Service 8 Décor 7.5 Value for Money 8
Mae Glong: Licensed and BYO ($5). 301 Manukau Rd, Epsom, Phone 09 638 8005. Dinner 7 days. maeglong.co.nz. __ Words: Dennis and Rosamund Knill
Transform your living space and add a touch of x-factor with some classic easycare houseplants. Housplants are a great way to freshen up a room, make the space seem softer and more inviting. And in many cases, they are even good for your health! Various studies have looked at the beneﬁts of houseplants, which can include ﬁltering the air and increasing your sense of wellbeing. Recently, a whole host of houseplants have become all the rage, but to narrow things down, here are some of our favourites.
FIDDLE LEAF FIG – FICUS LYRATA
Native to western Africa, the ﬁddle leaf ﬁg (ficus lyrata) has recently gone global and become one of the hottest houseplant around. Their large architectural leaves look stunning, and the plant itself is incredibly easy to grow.
Also known as snake plant, or by the somewhat old fashioned name, mother's-in-law tongue. This succulent requires little help (care or watering) to look amazing.
KENTIA PALM– HOWEA FOSTERIANI
These graceful slow-growing palms have been a popular houseplant since the Victorian era. Native to a small island between Australia and New Zealand, they are now grown the world over. And despite being considered a vulnerable species in their native environment, they make resiliant, attractive, easy care and long-lived houseplants.
ZAMIOCULCUS ZANZIBAR - ZZ PLANT
This Jurassic, prehistoric looking plant thrives on neglect. More likely to be killed from being cared for, it'll cope with a wide array of conditions indoors, and add a touch of drama to their surroundings.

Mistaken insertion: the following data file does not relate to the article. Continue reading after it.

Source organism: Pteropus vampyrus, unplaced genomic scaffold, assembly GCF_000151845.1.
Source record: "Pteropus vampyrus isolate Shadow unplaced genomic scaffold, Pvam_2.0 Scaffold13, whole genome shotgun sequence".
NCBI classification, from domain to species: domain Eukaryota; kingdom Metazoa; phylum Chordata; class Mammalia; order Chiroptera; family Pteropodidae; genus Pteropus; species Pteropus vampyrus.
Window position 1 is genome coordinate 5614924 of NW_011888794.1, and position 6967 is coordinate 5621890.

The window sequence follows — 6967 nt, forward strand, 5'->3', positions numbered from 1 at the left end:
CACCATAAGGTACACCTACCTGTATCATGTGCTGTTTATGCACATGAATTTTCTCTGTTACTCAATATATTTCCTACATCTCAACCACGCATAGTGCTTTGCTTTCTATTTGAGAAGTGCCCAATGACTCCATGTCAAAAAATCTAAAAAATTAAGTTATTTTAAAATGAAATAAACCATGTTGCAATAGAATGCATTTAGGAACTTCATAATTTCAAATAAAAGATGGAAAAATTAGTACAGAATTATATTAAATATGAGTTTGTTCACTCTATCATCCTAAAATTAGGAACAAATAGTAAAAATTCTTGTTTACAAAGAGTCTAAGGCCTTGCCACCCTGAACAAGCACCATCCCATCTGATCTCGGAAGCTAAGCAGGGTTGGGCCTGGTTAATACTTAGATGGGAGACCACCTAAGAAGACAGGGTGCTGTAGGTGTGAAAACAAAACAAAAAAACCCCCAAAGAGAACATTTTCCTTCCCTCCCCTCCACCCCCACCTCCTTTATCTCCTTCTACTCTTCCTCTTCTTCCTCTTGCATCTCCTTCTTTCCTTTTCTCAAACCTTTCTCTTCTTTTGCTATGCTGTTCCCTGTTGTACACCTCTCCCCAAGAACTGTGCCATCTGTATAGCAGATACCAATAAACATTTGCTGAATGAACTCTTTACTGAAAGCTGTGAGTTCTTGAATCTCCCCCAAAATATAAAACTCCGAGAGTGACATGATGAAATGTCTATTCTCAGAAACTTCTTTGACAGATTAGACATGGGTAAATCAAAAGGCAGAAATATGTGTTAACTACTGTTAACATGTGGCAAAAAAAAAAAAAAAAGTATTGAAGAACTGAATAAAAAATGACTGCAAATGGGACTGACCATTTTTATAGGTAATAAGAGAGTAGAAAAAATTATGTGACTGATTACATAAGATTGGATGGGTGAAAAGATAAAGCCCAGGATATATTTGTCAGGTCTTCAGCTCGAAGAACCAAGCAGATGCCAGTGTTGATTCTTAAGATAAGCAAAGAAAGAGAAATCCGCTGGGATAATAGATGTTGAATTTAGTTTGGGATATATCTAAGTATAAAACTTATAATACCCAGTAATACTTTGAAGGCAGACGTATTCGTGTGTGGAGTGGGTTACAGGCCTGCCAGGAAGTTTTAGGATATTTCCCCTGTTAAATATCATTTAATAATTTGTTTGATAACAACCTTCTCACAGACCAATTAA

SENECIO – STRING OF PEARLS
Showy, elegant creeping succulent. Easy to care for, these plants are so popular that a scramble often takes place when people realise that they are available. Other great easycare houseplants to look out for: bridal veil, zebra plant, lucky bamboo and chain of hearts (ceropegia). — Words: Billy Aiken, Kings Plant Barn L-R: Ficus Lyrata, Sanseveria, Kentia Palm
NORFOlK ON A PLATE Dennis and Rosamund Knill visit one of the smallest islands in the South Pacific to relax and enjoy great tastes.
Our itinerary makes it sound blissfully easy, perhaps too easy. Maybe something a little more challenging is called for which is why we are here.
as it gets. Despite the accommodation being scattered around the island you’re only a few minutes from Burnt Pine to shop or enjoy their café culture.
We’re on Norfolk Island for a week of relaxation and to taste some of the island's great produce. Each November, this South Paciﬁc gem kicks up its heels with a ﬁve-day food festival — and the food is just for starters.
Norfolk is knee-deep in history, it’s as intriguing as it is horrifying. The ﬁrst Europeans arrived in 1788 to establish a penal colony only to be abandoned in 1814. In 1825 a second settlement of hardened criminals was established that became 'a place of extreme punishment short of death' so shocking that many convicts craved for death as a form of escape.
Stepping off the plane, we’re greeted by a cloudless sky. You can sense the atmosphere from the beginning, a sort of unpretentious charm with the ability to delight the most blasé of tourists. The island is small, there are no trafﬁc lights and navigating the only roundabout is about as stressful
After the second settlement was shut down a third wave of settlers arrived from Pitcairn Island previously home to the Bounty mutineers. Facing starvation and overcrowding, Queen Victoria granted them a new haven to live in and the beginning of a new chapter